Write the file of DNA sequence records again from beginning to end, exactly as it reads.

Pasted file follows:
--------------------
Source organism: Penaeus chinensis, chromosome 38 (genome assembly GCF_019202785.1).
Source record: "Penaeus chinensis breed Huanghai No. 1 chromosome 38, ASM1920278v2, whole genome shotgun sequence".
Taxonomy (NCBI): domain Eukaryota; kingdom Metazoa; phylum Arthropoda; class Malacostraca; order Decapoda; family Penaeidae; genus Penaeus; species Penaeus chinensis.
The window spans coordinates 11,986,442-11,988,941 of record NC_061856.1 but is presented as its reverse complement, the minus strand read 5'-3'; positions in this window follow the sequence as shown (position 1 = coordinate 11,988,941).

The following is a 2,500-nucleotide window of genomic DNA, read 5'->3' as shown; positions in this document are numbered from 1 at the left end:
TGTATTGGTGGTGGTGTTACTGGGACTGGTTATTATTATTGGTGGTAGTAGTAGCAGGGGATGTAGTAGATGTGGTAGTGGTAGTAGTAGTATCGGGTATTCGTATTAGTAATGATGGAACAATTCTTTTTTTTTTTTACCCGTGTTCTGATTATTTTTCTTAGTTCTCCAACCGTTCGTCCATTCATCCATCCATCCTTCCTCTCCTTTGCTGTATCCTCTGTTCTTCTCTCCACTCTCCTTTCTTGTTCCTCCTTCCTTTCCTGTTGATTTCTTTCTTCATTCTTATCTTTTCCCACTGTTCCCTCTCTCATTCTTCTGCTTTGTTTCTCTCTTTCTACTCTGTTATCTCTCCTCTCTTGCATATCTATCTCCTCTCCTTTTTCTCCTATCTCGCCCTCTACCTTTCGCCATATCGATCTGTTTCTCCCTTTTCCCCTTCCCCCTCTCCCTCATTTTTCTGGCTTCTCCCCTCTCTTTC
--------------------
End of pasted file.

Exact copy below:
Source organism: Penaeus chinensis, chromosome 38 (genome assembly GCF_019202785.1).
Source record: "Penaeus chinensis breed Huanghai No. 1 chromosome 38, ASM1920278v2, whole genome shotgun sequence".
Taxonomy (NCBI): domain Eukaryota; kingdom Metazoa; phylum Arthropoda; class Malacostraca; order Decapoda; family Penaeidae; genus Penaeus; species Penaeus chinensis.
The window spans coordinates 11,986,442-11,988,941 of record NC_061856.1 but is presented as its reverse complement, the minus strand read 5'-3'; positions in this window follow the sequence as shown (position 1 = coordinate 11,988,941).

The following is a 2,500-nucleotide window of genomic DNA, read 5'->3' as shown; positions in this document are numbered from 1 at the left end:
TGTATTGGTGGTGGTGTTACTGGGACTGGTTATTATTATTGGTGGTAGTAGTAGCAGGGGATGTAGTAGATGTGGTAGTGGTAGTAGTAGTATCGGGTATTCGTATTAGTAATGATGGAACAATTCTTTTTTTTTTTTACCCGTGTTCTGATTATTTTTCTTAGTTCTCCAACCGTTCGTCCATTCATCCATCCATCCTTCCTCTCCTTTGCTGTATCCTCTGTTCTTCTCTCCACTCTCCTTTCTTGTTCCTCCTTCCTTTCCTGTTGATTTCTTTCTTCATTCTTATCTTTTCCCACTGTTCCCTCTCTCATTCTTCTGCTTTGTTTCTCTCTTTCTACTCTGTTATCTCTCCTCTCTTGCATATCTATCTCCTCTCCTTTTTCTCCTATCTCGCCCTCTACCTTTCGCCATATCGATCTGTTTCTCCCTTTTCCCCTTCCCCCTCTCCCTCATTTTTCTGGCTTCTCCCCTCTCTTTC